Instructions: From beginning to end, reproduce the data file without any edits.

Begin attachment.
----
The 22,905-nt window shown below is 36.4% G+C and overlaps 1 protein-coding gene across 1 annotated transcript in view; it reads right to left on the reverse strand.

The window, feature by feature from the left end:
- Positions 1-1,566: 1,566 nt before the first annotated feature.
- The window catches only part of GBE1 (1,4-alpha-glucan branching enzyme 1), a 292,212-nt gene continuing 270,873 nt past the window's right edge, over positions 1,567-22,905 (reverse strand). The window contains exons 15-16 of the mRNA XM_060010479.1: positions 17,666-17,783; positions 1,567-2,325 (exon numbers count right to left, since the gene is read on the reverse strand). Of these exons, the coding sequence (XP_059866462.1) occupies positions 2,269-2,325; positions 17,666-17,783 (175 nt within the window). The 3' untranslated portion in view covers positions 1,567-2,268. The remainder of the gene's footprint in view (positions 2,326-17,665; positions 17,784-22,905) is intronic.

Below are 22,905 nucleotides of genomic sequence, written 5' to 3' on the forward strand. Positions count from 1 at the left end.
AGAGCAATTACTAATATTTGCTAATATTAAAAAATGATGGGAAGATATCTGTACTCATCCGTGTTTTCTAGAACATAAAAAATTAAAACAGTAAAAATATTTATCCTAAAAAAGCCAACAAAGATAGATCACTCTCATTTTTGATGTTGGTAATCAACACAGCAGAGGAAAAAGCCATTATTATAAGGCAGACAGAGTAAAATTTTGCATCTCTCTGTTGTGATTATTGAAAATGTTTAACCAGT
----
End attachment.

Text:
The 22,905-nt window shown below is 36.4% G+C and overlaps 1 protein-coding gene across 1 annotated transcript in view; it reads right to left on the reverse strand.

The window, feature by feature from the left end:
- Positions 1-1,566: 1,566 nt before the first annotated feature.
- The window catches only part of GBE1 (1,4-alpha-glucan branching enzyme 1), a 292,212-nt gene continuing 270,873 nt past the window's right edge, over positions 1,567-22,905 (reverse strand). The window contains exons 15-16 of the mRNA XM_060010479.1: positions 17,666-17,783; positions 1,567-2,325 (exon numbers count right to left, since the gene is read on the reverse strand). Of these exons, the coding sequence (XP_059866462.1) occupies positions 2,269-2,325; positions 17,666-17,783 (175 nt within the window). The 3' untranslated portion in view covers positions 1,567-2,268. The remainder of the gene's footprint in view (positions 2,326-17,665; positions 17,784-22,905) is intronic.

Below are 22,905 nucleotides of genomic sequence, written 5' to 3' on the forward strand. Positions count from 1 at the left end.
AGAGCAATTACTAATATTTGCTAATATTAAAAAATGATGGGAAGATATCTGTACTCATCCGTGTTTTCTAGAACATAAAAAATTAAAACAGTAAAAATATTTATCCTAAAAAAGCCAACAAAGATAGATCACTCTCATTTTTGATGTTGGTAATCAACACAGCAGAGGAAAAAGCCATTATTATAAGGCAGACAGAGTAAAATTTTGCATCTCTCTGTTGTGATTATTGAAAATGTTTAACCAGT